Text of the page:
Mr. Rockwell said that the question of the relationship between the King and the Greek Government was obviously a significant factor in the Greek problem. With regard to our military aid policy, it looked as if the Greek Government was not prepared to give up the essence of its position in exchange for military equipment. The Greek Government believes it has a mission to accomplish and does not seem prepared to make basic adjustments in its policies simply to obtain military aid. It is proceeding at its own speed. Mr. Rockwellʼs personal view was that pressures from within Greece would require the Greek Government in time to adjust its policies in a desirable manner. This would not happen overnight, and was something to be worked out between Greeks, including the King and the Government. The United States could not do this. The King dissented, saying that in another year the Governmentʼs control would be so tight that it could act as it pleased toward the Greek people. Only United States pressure could prevent this.

The Secretary noted that it was very difficult to put the question of MAP deliveries bluntly in terms of “either you do what we want or you do not receive MAP.” We wanted to see Greece progress to constitutionalism but at the same time did not want to see Greece weakened militarily as a NATO ally. Although we had a basic interest in political evolution and constitutional development in Greece, we questioned whether our voice could be decisive in achieving these objectives. It was our policy not to intervene in domestic matters of this sort, and it must be for the King and the Greek Government to work out the political future of Greece.

The King said he now understood our policy and if this had been made clear to him when he was in Washington in September 19672 he might not have undertaken his action of December 13 and would have instead stayed in Greece to continue influencing the government. He went on to say that he was in touch with other Greek leaders abroad about steps to move things back to political normalcy. He hoped that whatever decision was reached by the USG regarding U.S. policy in dealing with the Greek Government, and particularly on the question of military deliveries, might be conveyed to him. He wanted to be sure to be in step with whatever the USG was planning because his actions would be affected in large measure by the United States stance. The [Page 623] Secretary noted this request but made no commitment that it would be feasible to meet it.3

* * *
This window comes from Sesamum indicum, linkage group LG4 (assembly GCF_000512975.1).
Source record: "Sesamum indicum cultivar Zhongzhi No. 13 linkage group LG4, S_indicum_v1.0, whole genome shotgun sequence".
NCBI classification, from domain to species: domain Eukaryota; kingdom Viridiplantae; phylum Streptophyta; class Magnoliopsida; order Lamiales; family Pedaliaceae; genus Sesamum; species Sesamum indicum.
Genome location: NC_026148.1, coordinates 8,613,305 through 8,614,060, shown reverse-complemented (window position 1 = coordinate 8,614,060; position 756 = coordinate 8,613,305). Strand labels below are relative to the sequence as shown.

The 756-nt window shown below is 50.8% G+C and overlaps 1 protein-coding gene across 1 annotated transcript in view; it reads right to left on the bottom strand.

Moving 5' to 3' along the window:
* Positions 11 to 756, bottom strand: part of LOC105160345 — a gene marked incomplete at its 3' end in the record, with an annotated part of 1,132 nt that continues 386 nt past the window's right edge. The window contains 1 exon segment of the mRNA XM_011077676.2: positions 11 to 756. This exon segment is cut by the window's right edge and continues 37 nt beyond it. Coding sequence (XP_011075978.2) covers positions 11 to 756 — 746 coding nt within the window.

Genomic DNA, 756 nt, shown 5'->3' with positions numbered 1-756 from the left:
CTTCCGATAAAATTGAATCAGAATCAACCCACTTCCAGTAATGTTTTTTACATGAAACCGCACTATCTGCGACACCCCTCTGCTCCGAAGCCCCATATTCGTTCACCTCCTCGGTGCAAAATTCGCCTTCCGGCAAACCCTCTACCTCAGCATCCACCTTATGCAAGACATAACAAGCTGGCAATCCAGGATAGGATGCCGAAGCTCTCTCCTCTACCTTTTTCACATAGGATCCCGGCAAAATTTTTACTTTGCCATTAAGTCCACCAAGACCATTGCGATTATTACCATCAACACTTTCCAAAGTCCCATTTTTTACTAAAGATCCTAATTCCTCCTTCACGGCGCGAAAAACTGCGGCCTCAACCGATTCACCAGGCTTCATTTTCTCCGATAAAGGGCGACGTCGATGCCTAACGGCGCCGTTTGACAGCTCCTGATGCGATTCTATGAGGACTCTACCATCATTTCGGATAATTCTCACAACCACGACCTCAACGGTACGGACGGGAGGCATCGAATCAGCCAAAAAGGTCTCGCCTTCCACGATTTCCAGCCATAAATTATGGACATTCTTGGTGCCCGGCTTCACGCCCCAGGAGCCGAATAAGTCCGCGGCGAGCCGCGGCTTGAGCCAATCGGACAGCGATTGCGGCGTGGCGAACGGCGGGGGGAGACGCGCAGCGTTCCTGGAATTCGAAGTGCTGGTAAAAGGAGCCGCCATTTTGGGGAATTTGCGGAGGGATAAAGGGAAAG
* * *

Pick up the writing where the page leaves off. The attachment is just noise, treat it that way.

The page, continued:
1. Source: National Archives, RG 59, Central Files 1967–69, POL GREECE–US. Secret; Limit Distribution. Drafted by Brewster and approved in S on April 7. King Constantine and Pattakos both attended the funeral of former President Dwight D. Eisenhower. Pattakos was the official representative of the Greek Government. In a March 29 memorandum to Kissinger, Walsh noted “that the Kingʼs visit to the United States carried the enthusiastic endorsement of Foreign Minister Pipinelis. We therefore see no alternative to Constantineʼs being accorded the treatment appropriate to his position, which is that of Chief of State of Greece.” (Ibid., POL 6–2 US/EISENHOWER)
  2. See Foreign Relations, 1964–1968, volume XVI, Cyprus; Greece; Turkey, Document 301.
  3. In an April 4 memorandum for the files, Brewster noted a “delicate matter” that the King raised with Rogers. The King expressed deep regret that he was not given a private audience with President Nixon, like all other heads of state at the EISENHOWER funeral. Complicating the situation, Pattakos had a private meeting with the President. The King told Rogers of “the great psychological problems the Greeks were having these days, and the control being exercised by the Greek Government.” The King regretted that the Greek people would read significance into the Presidentʼs slight against him. (National Archives, RG 59, Central Files 1967–69, POL 15–1 GREECE)